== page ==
Friday, August 11, 2006


Like yourself - like many people nowadays, I suppose - at least most eccentrically curious and cosmically perplexed expats from the US east coast who live on a mountainside in central Japan and have a few moments free on a weekday such as today when the truly grandkids are elsewhere - I too have been puzzling for decades over what happened to all the lithium there used to be in the cosmos. Why, when I was a boy...

It's like my socks. Every time I hunt for a fresh pair in the dim-morning drawer I find myself asking the same old unresponsive universe: "Where did all the socks go? There used to be two of each!" (Right about here I'd like to add, as an aside, that many are the nights I've awakened with a start, crying "Where did all the lithium go?" But that's not true. We try to deal only in truth here. The missing lithium has not affected my sleep in any way that I'm aware of. Still, you never really know, do you, when it comes to the absence of lithium in the cosmos; just ask a scientist.)

So where did all the lithium go, I'd ask now and again, in vain. It isn't easy carrying a burden like that around, with only the big bang to turn to... and all that emits is a universal hum of cosmic radiation; might as well try talking to an iPoded teenager. It's always bothered me, though (often without my even being aware of the fact), the discrepancy between the amount of lithium the scientists estimated was created at the big bang, and the little bit of it they can find now.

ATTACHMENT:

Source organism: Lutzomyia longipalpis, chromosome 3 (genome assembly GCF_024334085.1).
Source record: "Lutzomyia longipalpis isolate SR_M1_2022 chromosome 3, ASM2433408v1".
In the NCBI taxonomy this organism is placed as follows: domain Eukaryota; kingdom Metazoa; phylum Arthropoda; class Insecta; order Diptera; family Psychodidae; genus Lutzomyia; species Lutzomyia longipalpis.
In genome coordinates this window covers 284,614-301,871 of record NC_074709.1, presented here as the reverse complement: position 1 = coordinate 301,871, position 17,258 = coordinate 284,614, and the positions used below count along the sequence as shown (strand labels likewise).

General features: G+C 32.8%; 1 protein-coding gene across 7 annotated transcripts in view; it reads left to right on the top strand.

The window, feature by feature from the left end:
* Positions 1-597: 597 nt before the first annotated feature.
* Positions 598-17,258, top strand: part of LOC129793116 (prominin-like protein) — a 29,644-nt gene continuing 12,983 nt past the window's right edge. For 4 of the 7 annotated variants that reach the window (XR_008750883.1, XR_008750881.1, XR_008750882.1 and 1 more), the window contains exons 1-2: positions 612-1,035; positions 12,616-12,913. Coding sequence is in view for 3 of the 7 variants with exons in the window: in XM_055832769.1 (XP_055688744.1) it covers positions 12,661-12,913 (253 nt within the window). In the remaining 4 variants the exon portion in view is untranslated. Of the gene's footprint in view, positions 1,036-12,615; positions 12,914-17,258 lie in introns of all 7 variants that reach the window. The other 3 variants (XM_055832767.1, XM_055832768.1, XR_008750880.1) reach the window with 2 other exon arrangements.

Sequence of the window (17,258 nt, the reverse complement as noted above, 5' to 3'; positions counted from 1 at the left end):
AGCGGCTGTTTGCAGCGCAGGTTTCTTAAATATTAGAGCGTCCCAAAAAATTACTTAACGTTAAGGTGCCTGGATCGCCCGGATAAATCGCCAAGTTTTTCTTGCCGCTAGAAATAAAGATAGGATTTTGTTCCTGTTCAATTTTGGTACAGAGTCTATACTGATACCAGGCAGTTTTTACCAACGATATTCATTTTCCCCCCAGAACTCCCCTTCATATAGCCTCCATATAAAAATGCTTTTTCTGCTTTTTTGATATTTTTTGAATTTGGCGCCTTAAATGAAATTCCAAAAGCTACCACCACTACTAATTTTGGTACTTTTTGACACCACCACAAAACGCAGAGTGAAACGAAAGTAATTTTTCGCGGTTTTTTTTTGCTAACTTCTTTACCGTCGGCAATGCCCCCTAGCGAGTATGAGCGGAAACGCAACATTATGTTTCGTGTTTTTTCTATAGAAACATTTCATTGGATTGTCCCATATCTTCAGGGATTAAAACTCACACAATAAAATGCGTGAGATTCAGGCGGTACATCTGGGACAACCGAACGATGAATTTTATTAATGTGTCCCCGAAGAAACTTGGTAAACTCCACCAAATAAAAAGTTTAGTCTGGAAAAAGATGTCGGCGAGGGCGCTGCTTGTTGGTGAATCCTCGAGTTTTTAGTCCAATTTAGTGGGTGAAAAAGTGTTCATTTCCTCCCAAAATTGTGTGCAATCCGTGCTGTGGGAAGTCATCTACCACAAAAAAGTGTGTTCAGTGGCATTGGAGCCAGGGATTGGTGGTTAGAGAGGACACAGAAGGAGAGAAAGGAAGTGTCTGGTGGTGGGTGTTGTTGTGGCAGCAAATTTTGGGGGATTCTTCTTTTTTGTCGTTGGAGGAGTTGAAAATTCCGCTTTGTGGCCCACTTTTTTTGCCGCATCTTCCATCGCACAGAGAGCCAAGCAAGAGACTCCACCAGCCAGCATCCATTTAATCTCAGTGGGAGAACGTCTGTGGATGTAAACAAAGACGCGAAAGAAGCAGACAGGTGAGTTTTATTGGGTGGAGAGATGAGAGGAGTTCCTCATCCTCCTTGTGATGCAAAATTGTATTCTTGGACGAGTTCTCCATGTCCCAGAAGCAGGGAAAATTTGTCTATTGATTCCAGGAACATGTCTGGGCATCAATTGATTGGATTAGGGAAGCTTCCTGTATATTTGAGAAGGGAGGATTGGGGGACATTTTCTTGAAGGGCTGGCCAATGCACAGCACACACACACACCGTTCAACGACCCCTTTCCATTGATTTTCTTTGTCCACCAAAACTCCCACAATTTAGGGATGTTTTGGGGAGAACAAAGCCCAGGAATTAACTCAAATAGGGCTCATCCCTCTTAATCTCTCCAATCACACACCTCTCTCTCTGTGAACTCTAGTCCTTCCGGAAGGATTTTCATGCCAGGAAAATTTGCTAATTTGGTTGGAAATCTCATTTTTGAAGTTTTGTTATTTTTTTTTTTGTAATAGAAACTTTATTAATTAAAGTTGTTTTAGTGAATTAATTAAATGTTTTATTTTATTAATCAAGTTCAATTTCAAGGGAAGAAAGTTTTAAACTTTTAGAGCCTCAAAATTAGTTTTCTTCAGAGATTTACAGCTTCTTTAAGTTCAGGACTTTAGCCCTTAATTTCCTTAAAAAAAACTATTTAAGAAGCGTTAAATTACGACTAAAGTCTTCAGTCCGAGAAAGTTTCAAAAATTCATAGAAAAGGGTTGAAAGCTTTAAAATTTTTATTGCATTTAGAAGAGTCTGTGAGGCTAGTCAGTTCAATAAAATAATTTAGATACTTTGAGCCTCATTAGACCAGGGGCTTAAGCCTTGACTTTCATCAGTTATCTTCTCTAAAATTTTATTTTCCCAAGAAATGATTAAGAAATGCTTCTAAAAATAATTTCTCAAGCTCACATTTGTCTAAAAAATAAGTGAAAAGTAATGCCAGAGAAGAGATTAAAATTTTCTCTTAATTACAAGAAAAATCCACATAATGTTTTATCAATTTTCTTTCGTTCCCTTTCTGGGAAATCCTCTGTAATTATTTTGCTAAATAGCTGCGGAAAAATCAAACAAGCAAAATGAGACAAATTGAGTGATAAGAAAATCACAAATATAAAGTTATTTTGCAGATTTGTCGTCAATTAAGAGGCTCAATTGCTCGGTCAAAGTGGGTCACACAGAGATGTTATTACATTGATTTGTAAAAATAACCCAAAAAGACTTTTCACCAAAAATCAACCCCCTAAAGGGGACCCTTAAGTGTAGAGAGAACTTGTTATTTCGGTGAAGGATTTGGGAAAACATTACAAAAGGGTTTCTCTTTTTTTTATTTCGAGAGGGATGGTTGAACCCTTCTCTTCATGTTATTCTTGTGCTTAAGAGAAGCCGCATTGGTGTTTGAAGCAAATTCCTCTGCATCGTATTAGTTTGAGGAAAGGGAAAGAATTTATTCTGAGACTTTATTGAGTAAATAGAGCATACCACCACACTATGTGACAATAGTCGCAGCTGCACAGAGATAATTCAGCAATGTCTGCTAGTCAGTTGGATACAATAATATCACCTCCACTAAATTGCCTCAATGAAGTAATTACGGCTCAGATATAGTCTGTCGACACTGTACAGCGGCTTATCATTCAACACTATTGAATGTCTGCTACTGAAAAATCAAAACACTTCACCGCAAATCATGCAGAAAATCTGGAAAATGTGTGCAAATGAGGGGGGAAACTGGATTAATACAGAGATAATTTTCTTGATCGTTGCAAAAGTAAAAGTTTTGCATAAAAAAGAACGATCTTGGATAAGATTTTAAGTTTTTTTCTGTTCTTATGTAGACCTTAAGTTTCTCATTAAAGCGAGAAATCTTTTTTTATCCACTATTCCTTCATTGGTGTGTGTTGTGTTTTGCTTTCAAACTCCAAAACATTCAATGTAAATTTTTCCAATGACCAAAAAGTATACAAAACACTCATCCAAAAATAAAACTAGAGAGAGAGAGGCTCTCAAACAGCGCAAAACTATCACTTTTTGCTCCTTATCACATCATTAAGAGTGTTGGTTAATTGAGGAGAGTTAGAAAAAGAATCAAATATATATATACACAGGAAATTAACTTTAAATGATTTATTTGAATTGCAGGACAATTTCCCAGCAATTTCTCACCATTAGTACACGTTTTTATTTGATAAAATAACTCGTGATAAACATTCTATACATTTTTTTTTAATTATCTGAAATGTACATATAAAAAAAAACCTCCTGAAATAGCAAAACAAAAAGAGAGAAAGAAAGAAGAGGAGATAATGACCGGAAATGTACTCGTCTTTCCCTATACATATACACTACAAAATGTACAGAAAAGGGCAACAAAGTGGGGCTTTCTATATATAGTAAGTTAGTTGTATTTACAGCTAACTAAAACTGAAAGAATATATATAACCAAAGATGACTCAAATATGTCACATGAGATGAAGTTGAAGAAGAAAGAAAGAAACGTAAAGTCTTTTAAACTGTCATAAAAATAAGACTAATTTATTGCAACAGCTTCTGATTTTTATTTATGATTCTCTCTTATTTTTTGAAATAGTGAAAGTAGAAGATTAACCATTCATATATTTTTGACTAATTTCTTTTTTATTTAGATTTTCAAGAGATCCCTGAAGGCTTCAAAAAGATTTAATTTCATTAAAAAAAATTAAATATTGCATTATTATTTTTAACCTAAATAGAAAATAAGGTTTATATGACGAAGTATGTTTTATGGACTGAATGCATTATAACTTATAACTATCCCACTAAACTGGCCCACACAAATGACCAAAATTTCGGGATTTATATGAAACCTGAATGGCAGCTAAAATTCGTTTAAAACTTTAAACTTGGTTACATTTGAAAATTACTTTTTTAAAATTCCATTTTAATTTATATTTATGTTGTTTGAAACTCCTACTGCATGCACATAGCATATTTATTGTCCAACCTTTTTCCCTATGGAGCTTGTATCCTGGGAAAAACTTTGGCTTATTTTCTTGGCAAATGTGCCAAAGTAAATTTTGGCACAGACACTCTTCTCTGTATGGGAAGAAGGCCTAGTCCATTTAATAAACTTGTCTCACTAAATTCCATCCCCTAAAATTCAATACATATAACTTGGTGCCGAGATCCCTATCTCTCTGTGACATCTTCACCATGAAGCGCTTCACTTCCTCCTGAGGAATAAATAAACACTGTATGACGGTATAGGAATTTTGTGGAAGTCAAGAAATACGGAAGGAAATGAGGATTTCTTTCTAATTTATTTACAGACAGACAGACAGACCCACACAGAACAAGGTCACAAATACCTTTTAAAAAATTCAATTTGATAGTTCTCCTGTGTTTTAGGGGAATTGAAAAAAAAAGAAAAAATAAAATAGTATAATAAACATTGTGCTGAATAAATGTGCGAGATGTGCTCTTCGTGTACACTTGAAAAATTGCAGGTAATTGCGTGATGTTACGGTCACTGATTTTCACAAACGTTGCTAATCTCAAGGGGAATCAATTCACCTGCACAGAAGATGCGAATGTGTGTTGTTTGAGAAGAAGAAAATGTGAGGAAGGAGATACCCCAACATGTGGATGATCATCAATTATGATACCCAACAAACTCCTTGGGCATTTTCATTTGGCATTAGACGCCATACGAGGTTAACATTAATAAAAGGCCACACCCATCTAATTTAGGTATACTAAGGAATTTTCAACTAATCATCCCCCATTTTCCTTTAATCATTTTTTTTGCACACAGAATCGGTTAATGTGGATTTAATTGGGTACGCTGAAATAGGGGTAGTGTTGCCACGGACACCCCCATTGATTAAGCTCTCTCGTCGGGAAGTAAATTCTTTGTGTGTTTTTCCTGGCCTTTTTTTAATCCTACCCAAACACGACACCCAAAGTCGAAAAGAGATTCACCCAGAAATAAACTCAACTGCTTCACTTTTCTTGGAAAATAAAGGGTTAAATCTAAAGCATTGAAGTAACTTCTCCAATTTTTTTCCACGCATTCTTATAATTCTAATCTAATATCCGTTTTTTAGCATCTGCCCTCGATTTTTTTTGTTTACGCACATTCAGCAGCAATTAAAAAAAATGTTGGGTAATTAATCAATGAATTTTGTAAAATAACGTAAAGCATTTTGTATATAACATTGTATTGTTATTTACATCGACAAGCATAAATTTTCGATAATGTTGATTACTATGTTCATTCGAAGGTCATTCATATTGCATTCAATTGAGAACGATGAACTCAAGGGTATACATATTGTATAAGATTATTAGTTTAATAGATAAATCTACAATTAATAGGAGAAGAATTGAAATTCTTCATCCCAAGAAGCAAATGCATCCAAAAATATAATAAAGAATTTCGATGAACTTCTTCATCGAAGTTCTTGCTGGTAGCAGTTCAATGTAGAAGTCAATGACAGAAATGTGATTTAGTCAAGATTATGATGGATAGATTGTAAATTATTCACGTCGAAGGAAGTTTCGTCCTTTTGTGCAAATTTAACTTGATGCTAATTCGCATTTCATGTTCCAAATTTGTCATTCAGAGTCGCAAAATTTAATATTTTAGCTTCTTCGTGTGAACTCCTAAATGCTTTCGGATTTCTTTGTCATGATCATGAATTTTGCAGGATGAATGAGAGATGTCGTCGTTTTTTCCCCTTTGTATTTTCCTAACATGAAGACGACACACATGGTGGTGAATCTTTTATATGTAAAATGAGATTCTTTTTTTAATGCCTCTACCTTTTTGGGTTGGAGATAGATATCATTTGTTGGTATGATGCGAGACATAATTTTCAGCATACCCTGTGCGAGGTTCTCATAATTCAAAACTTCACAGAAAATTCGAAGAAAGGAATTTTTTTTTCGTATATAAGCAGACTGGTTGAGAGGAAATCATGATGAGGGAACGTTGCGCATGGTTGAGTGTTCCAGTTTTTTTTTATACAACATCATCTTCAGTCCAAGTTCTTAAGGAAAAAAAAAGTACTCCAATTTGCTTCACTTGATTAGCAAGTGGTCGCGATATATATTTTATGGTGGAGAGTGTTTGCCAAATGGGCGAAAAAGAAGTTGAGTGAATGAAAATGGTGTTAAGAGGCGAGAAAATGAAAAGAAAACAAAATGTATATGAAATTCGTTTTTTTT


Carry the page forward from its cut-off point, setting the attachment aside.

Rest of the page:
Of course they're looking. Turns out they just haven't been looking in the right place all these years. Needless to say, the lost lithium was nowhere near my missing socks, wherever they are; cosmically speaking, it was down behind the sofa cushions. Turns out - according to scientists from the Uppsala Astronomical Observatory in Sweden, the same type of folks who brought the whole thing up in the first place – that all the lithium was consumed by the stars. No, not that lithium. No, not those stars.

Yes, the scientists have come to our aid once again, as they have so often in the past, for example when they found out that laughter was good for you, that monkeys steal when no one's looking, or that "the percentage of unpopped kernels ranged from 4 percent in premium brands to 47 percent in the cheaper ones," all as chronicled in timely fashion here at PLM. It's comforting to know they're there, the folks in the white coats, breathing all those volatile chemicals day after day and spacing out on our behalf while at least theoretically resolving the cosmological lithium crisis, whose answer was all along right over our heads.

So if you're still looking for that lithium, go outdoors on a clear night, look upward and say "thank you..."

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